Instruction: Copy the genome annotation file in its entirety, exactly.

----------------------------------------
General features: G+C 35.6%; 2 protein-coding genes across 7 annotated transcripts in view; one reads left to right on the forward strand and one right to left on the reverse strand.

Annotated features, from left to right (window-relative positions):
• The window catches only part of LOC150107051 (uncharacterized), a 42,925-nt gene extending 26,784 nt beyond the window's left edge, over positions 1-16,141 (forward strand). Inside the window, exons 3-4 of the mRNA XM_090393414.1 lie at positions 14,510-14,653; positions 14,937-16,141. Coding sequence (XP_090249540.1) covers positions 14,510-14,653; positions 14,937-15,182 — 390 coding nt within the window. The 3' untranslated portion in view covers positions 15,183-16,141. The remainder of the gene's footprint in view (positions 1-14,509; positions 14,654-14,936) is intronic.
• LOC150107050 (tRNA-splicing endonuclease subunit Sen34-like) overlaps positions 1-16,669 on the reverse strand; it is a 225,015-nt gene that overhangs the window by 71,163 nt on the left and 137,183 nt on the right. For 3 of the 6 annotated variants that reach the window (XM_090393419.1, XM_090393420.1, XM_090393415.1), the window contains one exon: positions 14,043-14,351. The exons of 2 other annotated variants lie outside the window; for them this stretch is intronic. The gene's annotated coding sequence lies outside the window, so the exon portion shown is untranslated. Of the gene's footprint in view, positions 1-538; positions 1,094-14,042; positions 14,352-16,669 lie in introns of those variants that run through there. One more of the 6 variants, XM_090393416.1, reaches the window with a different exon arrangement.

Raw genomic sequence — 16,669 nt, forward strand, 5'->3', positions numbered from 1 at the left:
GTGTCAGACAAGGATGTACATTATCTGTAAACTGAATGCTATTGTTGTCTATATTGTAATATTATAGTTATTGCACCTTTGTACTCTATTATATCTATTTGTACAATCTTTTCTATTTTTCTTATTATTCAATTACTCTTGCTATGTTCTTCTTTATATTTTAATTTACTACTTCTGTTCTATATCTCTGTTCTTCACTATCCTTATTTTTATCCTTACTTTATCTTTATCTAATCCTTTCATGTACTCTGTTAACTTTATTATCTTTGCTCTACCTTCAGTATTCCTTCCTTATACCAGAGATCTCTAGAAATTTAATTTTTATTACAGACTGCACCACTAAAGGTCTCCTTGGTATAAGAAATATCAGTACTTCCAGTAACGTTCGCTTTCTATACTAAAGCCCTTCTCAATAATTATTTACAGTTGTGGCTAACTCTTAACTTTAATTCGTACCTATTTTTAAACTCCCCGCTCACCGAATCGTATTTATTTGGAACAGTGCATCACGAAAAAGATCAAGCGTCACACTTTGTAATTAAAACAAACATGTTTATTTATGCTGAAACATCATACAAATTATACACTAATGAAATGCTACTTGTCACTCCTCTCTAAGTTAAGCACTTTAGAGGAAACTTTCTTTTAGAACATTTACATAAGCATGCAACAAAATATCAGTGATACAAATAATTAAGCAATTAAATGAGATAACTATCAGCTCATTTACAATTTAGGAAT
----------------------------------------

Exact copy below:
General features: G+C 35.6%; 2 protein-coding genes across 7 annotated transcripts in view; one reads left to right on the forward strand and one right to left on the reverse strand.

Annotated features, from left to right (window-relative positions):
• The window catches only part of LOC150107051 (uncharacterized), a 42,925-nt gene extending 26,784 nt beyond the window's left edge, over positions 1-16,141 (forward strand). Inside the window, exons 3-4 of the mRNA XM_090393414.1 lie at positions 14,510-14,653; positions 14,937-16,141. Coding sequence (XP_090249540.1) covers positions 14,510-14,653; positions 14,937-15,182 — 390 coding nt within the window. The 3' untranslated portion in view covers positions 15,183-16,141. The remainder of the gene's footprint in view (positions 1-14,509; positions 14,654-14,936) is intronic.
• LOC150107050 (tRNA-splicing endonuclease subunit Sen34-like) overlaps positions 1-16,669 on the reverse strand; it is a 225,015-nt gene that overhangs the window by 71,163 nt on the left and 137,183 nt on the right. For 3 of the 6 annotated variants that reach the window (XM_090393419.1, XM_090393420.1, XM_090393415.1), the window contains one exon: positions 14,043-14,351. The exons of 2 other annotated variants lie outside the window; for them this stretch is intronic. The gene's annotated coding sequence lies outside the window, so the exon portion shown is untranslated. Of the gene's footprint in view, positions 1-538; positions 1,094-14,042; positions 14,352-16,669 lie in introns of those variants that run through there. One more of the 6 variants, XM_090393416.1, reaches the window with a different exon arrangement.

Raw genomic sequence — 16,669 nt, forward strand, 5'->3', positions numbered from 1 at the left:
GTGTCAGACAAGGATGTACATTATCTGTAAACTGAATGCTATTGTTGTCTATATTGTAATATTATAGTTATTGCACCTTTGTACTCTATTATATCTATTTGTACAATCTTTTCTATTTTTCTTATTATTCAATTACTCTTGCTATGTTCTTCTTTATATTTTAATTTACTACTTCTGTTCTATATCTCTGTTCTTCACTATCCTTATTTTTATCCTTACTTTATCTTTATCTAATCCTTTCATGTACTCTGTTAACTTTATTATCTTTGCTCTACCTTCAGTATTCCTTCCTTATACCAGAGATCTCTAGAAATTTAATTTTTATTACAGACTGCACCACTAAAGGTCTCCTTGGTATAAGAAATATCAGTACTTCCAGTAACGTTCGCTTTCTATACTAAAGCCCTTCTCAATAATTATTTACAGTTGTGGCTAACTCTTAACTTTAATTCGTACCTATTTTTAAACTCCCCGCTCACCGAATCGTATTTATTTGGAACAGTGCATCACGAAAAAGATCAAGCGTCACACTTTGTAATTAAAACAAACATGTTTATTTATGCTGAAACATCATACAAATTATACACTAATGAAATGCTACTTGTCACTCCTCTCTAAGTTAAGCACTTTAGAGGAAACTTTCTTTTAGAACATTTACATAAGCATGCAACAAAATATCAGTGATACAAATAATTAAGCAATTAAATGAGATAACTATCAGCTCATTTACAATTTAGGAAT